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PEOPLE Top 5 are the most-viewed stories on the site over the past three days, updated every 60 minutes
- August 14, 2000
- Vol. 54
- No. 7
Isn't It Romantic?
Among Friends, Fireworks and 50,000 Flowers, Jennifer Aniston and Brad Pitt Pledge a Lifetime of Love and Milk Shakes
Take Two, however, was a wrap—and moving. "With this ring, I thee wed," the duo declared together, "so that all the world may know my love for you."
As if the world hadn't caught on already. Aniston, 31, and Pitt, 36, came out as a couple two years ago—furtively at first, then with the paparazzi-be-damned assurance of two luminaries in love. The much anticipated wedding, with some 200 guests, 50,000 flowers, four bands, a gospel choir and fireworks, deftly mixed romance and exuberant celebration. "Jennifer looked beautiful," her father, Days of Our Lives actor John Aniston, 67, told PEOPLE after escorting his daughter, who wore a glass-beaded, floor-length, silk-and-satin, low-backed gown designed by Lawrence Steele, down the aisle. "It was a spectacular wedding."
Others who no doubt felt the same way included Friends Courteney Cox Arquette (with her husband, David), David Schwimmer (with his steady, actress Mili Avital), Matthew Perry and Lisa Kudrow (castmate Matt LeBlanc, stuck in Budapest filming All the Queen's Men, sent his regrets); Edward Norton (who starred with Pitt in Fight Club) and his girlfriend, actress Salma Hayek; and pals Cameron Diaz, Kathy Najimy and comic David Spade. (One apparent no-show: Aniston's mother, Nancy, whose comments about her daughter to a tabloid TV show four years ago led to their estrangement; she reportedly didn't make the invitation list.) Despite the high-watt turnout, says one guest, the event had a most un-Hollywood vibe. "It was an emotional service," says the guest. "It was not like a business thing. It was friends and family and celebration." During the ceremony, says L.A. County Sheriff's Dept. Lt. Thorn Bradstock, who helped organize security, "they were all laughing. Other times, people were clapping." Throughout, he adds, "there was a big smile on Brad's face."
The telltale grin first appeared in early 1998, when Pitt met Aniston on a dinner date brokered (only in Hollywood!) by their reps. For months the pair avoided being photographed together, which wasn't surprising: Pitt's 2½ year relationship and subsequent breakup with Gwyneth Paltrow (who confidants say was upset by news of the Pitt-Aniston nuptials) had played out publicly and painfully. "We just wanted to keep it special. Keep it ours," Pitt later told Rolling Stone. Eventually, more sure of themselves, they gave up that strategy. By last fall Aniston was flashing a diamond-and-platinum engagement ring from Italian jewelry designer Silvia Damiani (for whom Pitt, who spent seven months conferring about the design, does Italian television and magazine ads). To some friends, they already sounded like an old married couple. "They finish each other's sentences—they're two peas in a pod," says director James Gray (Little Odessa), who last dined with them in April, when Pitt was trying unsuccessfully to quit smoking. "Jennifer was telling him to wear his patch," Gray recalls. "She's trying to get him not to smoke, but she smokes. He says, 'Don't smoke either, honey!' and she says, 'Well you quit first!' They're perfect together."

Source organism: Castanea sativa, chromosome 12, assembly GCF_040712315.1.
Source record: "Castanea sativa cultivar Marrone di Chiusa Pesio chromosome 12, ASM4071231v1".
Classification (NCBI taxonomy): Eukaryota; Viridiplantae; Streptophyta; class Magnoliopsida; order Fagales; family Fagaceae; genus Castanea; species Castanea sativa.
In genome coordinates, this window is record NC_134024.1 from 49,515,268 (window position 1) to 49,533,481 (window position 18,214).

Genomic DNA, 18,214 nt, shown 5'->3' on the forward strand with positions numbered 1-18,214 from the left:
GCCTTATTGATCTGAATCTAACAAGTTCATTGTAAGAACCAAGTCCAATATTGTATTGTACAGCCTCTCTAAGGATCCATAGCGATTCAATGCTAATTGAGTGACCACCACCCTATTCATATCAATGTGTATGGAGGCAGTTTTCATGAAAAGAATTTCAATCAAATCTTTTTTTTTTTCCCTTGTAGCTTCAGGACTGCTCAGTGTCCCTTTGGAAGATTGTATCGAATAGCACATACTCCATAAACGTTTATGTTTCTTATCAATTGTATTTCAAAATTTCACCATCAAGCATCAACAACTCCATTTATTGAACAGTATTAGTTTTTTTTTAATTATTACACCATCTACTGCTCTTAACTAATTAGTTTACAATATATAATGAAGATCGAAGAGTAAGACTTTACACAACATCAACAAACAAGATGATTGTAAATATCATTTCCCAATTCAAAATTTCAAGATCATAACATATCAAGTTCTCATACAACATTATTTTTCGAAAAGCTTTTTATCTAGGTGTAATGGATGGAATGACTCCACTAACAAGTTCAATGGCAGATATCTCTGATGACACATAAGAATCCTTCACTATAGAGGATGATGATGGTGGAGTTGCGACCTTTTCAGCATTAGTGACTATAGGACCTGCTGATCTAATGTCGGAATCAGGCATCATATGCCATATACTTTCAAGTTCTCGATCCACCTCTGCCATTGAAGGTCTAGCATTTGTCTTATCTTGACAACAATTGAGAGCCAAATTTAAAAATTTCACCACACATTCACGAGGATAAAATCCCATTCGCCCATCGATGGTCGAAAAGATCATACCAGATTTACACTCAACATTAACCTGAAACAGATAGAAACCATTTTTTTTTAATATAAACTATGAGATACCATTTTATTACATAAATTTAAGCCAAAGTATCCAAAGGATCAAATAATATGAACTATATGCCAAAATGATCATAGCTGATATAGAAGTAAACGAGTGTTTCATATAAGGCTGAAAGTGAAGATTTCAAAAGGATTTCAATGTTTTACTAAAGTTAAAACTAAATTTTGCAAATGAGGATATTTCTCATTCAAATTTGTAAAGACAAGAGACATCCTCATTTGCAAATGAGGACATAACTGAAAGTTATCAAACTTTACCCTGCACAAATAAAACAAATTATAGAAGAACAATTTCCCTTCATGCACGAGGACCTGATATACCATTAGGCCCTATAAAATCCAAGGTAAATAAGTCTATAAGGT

And so it was that the perfect couple began orchestrating their perfect wedding, which event planners estimate may have cost $1 million. (Not a problem for Pitt, who raked in $40 million last year, nor for his bride, who'll take home $750,000 an episode for the next season of Friends.) Milan-based dress designer Steele, formerly of Prada, also created pale-green slip dresses for the bridesmaids and cream silk frocks for the flower girls. Aniston teamed her gown (knockoffs are already in the works) with a specially crafted pair of four-inch ivory suede Manolo Blahnik heels and topped it off with a circular veil draped from a pearl-and-Swarovski-crystal crown. She wanted the look "to be sexy but pretty," says a source. "And definitely designed to show off her toned arms."
As the day approached, an army of workers descended on the five-acre Malibu property that the couple had rented for the occasion from Marcy Carsey, producer of Roseanne and The Cosby Show. Tents were erected, lanterns hung, linen laid on a canopied bridal walkway. Florists from La Premiere of Beverly Hills set tables with roses, wisteria and tulips and floated lotus flowers in a specially built slate fountain ("Brad," said one worker, "wanted the Zen garden look"). Candles made from brown sugar, imported from Thailand, helped illuminate the reception tent. "Jennifer wanted tons of candles," says an insider. "We made it very romantic."
Meanwhile, the bride-to-be was busy with her own preparations: The first order of business? Heading to Beverly Hills' Canale Salon, where both Aniston and her fiancé got matching "brother-and-sister" blond highlights. The day of the wedding, tress-trimmer Chris McMillan (creator of the mid-'90s Rachel shag that spawned countless copy-cuts) styled Aniston's naturally wavy hair straight while the show's makeup artist Robin Siegel applied a look that "was really soft and natural," says one observer. "You didn't look at her and see Rachel. You saw a beautiful bride."